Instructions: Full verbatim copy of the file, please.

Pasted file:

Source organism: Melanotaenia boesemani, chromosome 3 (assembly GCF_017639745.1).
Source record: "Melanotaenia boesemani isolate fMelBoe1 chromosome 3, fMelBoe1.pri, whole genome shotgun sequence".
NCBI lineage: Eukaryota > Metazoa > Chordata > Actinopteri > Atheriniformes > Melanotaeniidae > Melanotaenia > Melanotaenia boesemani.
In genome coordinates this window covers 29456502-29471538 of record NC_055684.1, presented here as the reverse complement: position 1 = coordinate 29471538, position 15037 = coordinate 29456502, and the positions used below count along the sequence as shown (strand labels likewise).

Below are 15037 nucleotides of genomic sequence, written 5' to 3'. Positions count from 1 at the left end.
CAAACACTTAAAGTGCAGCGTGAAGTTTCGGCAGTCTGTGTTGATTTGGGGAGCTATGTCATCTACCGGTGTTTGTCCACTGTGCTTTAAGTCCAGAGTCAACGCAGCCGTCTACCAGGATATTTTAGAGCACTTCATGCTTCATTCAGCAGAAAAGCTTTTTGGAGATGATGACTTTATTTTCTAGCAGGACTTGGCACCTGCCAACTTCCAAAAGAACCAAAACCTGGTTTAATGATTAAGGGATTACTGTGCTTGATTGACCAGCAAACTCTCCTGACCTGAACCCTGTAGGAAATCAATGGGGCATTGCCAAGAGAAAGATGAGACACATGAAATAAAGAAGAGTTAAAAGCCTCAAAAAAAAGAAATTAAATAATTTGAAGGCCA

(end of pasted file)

Source organism: Melanotaenia boesemani, chromosome 3 (assembly GCF_017639745.1).
Source record: "Melanotaenia boesemani isolate fMelBoe1 chromosome 3, fMelBoe1.pri, whole genome shotgun sequence".
NCBI lineage: Eukaryota > Metazoa > Chordata > Actinopteri > Atheriniformes > Melanotaeniidae > Melanotaenia > Melanotaenia boesemani.
In genome coordinates this window covers 29456502-29471538 of record NC_055684.1, presented here as the reverse complement: position 1 = coordinate 29471538, position 15037 = coordinate 29456502, and the positions used below count along the sequence as shown (strand labels likewise).

Below are 15037 nucleotides of genomic sequence, written 5' to 3'. Positions count from 1 at the left end.
CAAACACTTAAAGTGCAGCGTGAAGTTTCGGCAGTCTGTGTTGATTTGGGGAGCTATGTCATCTACCGGTGTTTGTCCACTGTGCTTTAAGTCCAGAGTCAACGCAGCCGTCTACCAGGATATTTTAGAGCACTTCATGCTTCATTCAGCAGAAAAGCTTTTTGGAGATGATGACTTTATTTTCTAGCAGGACTTGGCACCTGCCAACTTCCAAAAGAACCAAAACCTGGTTTAATGATTAAGGGATTACTGTGCTTGATTGACCAGCAAACTCTCCTGACCTGAACCCTGTAGGAAATCAATGGGGCATTGCCAAGAGAAAGATGAGACACATGAAATAAAGAAGAGTTAAAAGCCTCAAAAAAAAGAAATTAAATAATTTGAAGGCCA